I usually download the zeranoe builds for ffmpeg, available at https://ffmpeg.zeranoe.com/
A simple example for encoding a HapQ movie and removing the audio from the file:
ffmpeg -i InputMovie.mov -an -vcodec hap -format hap_q HapQMovie.mov
-i specifies the input file, which can be just about any format
-an tells ffmpeg to remove any audio tracks
-vcodec (or -c:v) specifies which codec to use
-format specifies which hap flavour to use (hap, hap_alpha or hap_q)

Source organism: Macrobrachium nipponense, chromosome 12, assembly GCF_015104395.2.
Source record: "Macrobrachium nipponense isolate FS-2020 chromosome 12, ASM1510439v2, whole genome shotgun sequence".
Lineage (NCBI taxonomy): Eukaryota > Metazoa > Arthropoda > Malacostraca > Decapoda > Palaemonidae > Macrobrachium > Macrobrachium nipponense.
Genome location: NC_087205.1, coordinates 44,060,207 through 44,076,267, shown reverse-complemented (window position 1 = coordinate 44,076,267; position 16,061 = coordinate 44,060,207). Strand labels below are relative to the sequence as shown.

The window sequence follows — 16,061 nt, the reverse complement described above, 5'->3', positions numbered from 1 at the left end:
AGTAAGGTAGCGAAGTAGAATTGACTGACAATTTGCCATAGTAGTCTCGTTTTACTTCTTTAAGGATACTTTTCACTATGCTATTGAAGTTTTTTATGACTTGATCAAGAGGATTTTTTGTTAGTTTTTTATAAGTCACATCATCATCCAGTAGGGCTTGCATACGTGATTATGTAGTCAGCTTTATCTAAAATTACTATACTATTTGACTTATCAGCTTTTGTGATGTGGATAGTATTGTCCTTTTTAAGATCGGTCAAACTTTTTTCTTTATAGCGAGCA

The last argument is the name of the reencoded file.
For very large movies (high resolution, that is) it makes sense to use the -chunks n argument to enable multithreaded decoding, where n is the number of chunks to use. It never makes sense to use more chunks than there are cores in the target (display) computer. As each additional chunks adds a (very) slight overhead in the form of decreased decoding speed and larger files, it is generally a good idea to keep the number of chunks as low as possible.
For a list of codes supported by ffmpeg: ffmpeg -codecs
For help about a specific codec: ffmpeg -h encoder=x, where you would replace x by the name of the codec as listed by the ffmpeg -codecs command.